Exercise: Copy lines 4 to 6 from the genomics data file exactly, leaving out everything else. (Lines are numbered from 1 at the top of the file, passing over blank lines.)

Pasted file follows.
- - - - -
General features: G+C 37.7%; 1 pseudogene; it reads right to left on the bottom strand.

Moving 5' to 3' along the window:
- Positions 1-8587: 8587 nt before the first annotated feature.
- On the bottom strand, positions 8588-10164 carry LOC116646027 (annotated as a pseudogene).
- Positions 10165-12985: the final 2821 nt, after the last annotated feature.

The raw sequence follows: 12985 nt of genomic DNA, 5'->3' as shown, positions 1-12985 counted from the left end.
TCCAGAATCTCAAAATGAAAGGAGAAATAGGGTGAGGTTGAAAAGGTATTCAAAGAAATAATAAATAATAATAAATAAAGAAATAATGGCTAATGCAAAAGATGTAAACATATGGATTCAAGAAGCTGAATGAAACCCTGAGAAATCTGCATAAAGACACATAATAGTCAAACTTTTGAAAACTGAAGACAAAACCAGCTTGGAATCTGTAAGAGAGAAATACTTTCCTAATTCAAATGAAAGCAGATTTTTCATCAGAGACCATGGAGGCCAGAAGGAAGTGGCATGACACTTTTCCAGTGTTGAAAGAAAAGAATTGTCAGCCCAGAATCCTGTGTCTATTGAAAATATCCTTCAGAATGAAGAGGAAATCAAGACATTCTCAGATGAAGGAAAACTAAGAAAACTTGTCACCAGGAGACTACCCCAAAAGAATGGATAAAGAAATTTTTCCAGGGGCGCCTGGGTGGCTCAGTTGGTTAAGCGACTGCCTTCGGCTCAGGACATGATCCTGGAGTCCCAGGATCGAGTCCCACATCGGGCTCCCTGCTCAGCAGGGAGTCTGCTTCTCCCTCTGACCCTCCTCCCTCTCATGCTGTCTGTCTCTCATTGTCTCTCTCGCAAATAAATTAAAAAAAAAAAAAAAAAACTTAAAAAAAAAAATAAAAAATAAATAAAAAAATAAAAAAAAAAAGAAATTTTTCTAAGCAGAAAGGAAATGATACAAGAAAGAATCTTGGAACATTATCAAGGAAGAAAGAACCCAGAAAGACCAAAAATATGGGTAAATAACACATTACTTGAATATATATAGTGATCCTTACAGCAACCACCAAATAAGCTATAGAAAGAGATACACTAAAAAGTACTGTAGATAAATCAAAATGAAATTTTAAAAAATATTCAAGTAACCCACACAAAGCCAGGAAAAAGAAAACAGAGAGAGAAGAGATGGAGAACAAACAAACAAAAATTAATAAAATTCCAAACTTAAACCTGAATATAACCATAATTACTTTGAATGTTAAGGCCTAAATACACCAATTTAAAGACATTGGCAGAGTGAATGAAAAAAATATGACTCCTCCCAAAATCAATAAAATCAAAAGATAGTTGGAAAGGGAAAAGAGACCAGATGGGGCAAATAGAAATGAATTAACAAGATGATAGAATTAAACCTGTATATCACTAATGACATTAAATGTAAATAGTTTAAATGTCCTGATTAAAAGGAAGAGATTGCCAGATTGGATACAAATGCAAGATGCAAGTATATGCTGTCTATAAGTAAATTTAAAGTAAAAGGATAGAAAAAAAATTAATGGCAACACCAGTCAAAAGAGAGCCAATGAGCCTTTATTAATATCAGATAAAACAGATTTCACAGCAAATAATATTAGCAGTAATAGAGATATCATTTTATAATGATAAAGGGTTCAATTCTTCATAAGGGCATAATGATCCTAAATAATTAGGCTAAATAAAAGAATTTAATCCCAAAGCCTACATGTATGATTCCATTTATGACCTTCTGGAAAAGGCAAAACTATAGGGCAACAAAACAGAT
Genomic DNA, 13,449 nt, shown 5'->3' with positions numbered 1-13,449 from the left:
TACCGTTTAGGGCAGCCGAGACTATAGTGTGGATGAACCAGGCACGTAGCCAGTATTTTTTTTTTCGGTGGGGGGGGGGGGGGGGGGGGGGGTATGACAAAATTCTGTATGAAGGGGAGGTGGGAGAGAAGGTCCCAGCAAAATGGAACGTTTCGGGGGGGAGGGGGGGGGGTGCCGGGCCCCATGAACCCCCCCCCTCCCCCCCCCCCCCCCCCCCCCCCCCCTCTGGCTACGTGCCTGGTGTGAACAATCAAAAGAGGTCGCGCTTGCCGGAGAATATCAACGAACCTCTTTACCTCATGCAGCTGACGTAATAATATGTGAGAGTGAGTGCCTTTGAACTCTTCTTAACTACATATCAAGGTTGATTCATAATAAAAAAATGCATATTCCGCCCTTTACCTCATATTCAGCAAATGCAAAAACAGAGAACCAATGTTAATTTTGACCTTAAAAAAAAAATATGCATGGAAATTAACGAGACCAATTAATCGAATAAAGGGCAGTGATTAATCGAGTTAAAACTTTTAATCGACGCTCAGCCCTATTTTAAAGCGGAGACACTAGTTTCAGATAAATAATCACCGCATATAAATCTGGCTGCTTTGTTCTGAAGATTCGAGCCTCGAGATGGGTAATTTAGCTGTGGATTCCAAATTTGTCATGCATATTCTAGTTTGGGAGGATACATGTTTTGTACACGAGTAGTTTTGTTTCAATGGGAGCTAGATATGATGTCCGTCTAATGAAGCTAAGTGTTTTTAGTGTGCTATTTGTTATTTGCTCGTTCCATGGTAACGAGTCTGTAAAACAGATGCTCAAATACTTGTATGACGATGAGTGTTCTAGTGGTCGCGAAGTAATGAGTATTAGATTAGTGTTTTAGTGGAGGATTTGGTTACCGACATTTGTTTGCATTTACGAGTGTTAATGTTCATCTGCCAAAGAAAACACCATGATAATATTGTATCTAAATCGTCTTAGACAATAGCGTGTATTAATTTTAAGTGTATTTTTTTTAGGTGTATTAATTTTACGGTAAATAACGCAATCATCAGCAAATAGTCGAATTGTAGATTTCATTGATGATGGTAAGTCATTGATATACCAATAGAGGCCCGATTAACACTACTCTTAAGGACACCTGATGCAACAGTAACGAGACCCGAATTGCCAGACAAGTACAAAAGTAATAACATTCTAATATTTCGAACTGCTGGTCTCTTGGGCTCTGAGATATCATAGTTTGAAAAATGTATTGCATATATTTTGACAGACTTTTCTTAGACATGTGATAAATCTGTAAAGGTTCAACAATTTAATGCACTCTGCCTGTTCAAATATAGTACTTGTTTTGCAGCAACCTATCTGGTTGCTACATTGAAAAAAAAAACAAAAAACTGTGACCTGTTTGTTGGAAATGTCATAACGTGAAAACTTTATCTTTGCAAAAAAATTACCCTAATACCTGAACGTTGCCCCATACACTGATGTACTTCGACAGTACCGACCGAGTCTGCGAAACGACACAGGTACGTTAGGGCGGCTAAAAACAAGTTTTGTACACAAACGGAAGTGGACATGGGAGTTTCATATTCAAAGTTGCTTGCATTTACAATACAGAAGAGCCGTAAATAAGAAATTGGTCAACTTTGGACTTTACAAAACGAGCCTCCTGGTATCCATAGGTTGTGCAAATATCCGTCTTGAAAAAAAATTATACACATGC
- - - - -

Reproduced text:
- On the bottom strand, positions 8588-10164 carry LOC116646027 (annotated as a pseudogene).
- Positions 10165-12985: the final 2821 nt, after the last annotated feature.

The raw sequence follows: 12985 nt of genomic DNA, 5'->3' as shown, positions 1-12985 counted from the left end.